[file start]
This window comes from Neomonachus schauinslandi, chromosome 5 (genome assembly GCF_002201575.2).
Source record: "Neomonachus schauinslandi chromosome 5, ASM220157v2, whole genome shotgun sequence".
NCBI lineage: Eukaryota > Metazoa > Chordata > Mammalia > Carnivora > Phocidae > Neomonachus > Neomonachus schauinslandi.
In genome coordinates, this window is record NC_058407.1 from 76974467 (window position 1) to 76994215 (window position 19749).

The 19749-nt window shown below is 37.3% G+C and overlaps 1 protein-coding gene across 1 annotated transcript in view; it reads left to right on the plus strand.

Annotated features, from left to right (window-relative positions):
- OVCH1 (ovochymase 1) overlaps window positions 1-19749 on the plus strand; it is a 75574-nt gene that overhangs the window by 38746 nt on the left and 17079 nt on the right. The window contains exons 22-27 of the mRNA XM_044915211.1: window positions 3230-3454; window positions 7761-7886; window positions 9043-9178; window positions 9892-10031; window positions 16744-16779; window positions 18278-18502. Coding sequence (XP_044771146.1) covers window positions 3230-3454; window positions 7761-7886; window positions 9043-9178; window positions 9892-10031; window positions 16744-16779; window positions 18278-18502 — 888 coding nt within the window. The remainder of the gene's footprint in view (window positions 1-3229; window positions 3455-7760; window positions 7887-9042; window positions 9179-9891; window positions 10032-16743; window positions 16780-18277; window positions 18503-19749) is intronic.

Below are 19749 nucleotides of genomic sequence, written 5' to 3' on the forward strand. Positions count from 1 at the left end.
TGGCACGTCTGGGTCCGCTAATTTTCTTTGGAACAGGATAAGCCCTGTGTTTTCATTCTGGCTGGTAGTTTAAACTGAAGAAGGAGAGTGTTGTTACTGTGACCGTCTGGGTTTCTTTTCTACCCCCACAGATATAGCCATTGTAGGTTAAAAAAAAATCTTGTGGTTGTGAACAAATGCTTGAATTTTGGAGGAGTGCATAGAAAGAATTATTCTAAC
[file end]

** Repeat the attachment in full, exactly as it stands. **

This window comes from Neomonachus schauinslandi, chromosome 5 (genome assembly GCF_002201575.2).
Source record: "Neomonachus schauinslandi chromosome 5, ASM220157v2, whole genome shotgun sequence".
NCBI lineage: Eukaryota > Metazoa > Chordata > Mammalia > Carnivora > Phocidae > Neomonachus > Neomonachus schauinslandi.
In genome coordinates, this window is record NC_058407.1 from 76974467 (window position 1) to 76994215 (window position 19749).

The 19749-nt window shown below is 37.3% G+C and overlaps 1 protein-coding gene across 1 annotated transcript in view; it reads left to right on the plus strand.

Annotated features, from left to right (window-relative positions):
- OVCH1 (ovochymase 1) overlaps window positions 1-19749 on the plus strand; it is a 75574-nt gene that overhangs the window by 38746 nt on the left and 17079 nt on the right. The window contains exons 22-27 of the mRNA XM_044915211.1: window positions 3230-3454; window positions 7761-7886; window positions 9043-9178; window positions 9892-10031; window positions 16744-16779; window positions 18278-18502. Coding sequence (XP_044771146.1) covers window positions 3230-3454; window positions 7761-7886; window positions 9043-9178; window positions 9892-10031; window positions 16744-16779; window positions 18278-18502 — 888 coding nt within the window. The remainder of the gene's footprint in view (window positions 1-3229; window positions 3455-7760; window positions 7887-9042; window positions 9179-9891; window positions 10032-16743; window positions 16780-18277; window positions 18503-19749) is intronic.

Below are 19749 nucleotides of genomic sequence, written 5' to 3' on the forward strand. Positions count from 1 at the left end.
TGGCACGTCTGGGTCCGCTAATTTTCTTTGGAACAGGATAAGCCCTGTGTTTTCATTCTGGCTGGTAGTTTAAACTGAAGAAGGAGAGTGTTGTTACTGTGACCGTCTGGGTTTCTTTTCTACCCCCACAGATATAGCCATTGTAGGTTAAAAAAAAATCTTGTGGTTGTGAACAAATGCTTGAATTTTGGAGGAGTGCATAGAAAGAATTATTCTAAC